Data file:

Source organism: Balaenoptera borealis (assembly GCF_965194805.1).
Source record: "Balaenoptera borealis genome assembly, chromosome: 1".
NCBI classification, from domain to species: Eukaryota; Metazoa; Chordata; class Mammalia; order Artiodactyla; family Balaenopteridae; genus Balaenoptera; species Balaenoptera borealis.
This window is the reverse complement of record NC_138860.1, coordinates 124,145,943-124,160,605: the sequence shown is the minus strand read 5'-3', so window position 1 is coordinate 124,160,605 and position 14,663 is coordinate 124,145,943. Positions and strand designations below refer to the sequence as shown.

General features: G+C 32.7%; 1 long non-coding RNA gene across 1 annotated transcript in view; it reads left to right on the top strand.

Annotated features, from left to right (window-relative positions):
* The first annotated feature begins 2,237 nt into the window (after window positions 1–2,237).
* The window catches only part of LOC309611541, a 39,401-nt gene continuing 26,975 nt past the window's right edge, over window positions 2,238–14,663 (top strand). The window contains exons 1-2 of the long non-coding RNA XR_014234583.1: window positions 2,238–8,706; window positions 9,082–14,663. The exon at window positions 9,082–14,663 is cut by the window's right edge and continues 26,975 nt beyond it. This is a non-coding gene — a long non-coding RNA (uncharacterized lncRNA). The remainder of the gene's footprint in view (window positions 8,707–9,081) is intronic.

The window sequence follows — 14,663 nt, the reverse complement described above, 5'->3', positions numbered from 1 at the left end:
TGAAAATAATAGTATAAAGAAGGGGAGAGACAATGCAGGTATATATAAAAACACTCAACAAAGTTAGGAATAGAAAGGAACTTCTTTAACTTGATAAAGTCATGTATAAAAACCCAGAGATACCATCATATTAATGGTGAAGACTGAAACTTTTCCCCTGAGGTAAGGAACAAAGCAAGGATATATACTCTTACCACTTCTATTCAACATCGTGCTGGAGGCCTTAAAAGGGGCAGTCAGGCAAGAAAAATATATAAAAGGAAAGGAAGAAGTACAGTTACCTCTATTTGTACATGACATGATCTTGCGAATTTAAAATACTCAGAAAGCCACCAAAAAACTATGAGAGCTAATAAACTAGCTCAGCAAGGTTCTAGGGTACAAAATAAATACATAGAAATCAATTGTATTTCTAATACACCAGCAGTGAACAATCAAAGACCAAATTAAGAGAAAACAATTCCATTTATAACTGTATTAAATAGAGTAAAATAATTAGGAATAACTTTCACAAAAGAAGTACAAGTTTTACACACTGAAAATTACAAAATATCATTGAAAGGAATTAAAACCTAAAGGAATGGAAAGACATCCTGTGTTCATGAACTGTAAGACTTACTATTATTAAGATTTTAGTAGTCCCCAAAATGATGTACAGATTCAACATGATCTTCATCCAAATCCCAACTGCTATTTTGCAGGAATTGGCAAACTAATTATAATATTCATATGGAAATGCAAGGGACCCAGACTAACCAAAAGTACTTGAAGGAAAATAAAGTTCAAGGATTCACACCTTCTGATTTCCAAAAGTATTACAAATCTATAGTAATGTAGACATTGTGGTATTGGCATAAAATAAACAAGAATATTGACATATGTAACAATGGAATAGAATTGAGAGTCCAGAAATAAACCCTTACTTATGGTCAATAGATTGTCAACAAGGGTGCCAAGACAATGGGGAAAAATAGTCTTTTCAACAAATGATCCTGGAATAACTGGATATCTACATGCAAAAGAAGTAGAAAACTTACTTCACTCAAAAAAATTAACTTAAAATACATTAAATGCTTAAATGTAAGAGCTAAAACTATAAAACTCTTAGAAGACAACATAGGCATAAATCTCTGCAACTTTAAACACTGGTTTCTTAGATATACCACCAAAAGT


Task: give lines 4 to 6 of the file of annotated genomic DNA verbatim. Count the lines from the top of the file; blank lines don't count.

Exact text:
This window is the reverse complement of record NC_138860.1, coordinates 124,145,943-124,160,605: the sequence shown is the minus strand read 5'-3', so window position 1 is coordinate 124,160,605 and position 14,663 is coordinate 124,145,943. Positions and strand designations below refer to the sequence as shown.

General features: G+C 32.7%; 1 long non-coding RNA gene across 1 annotated transcript in view; it reads left to right on the top strand.

Annotated features, from left to right (window-relative positions):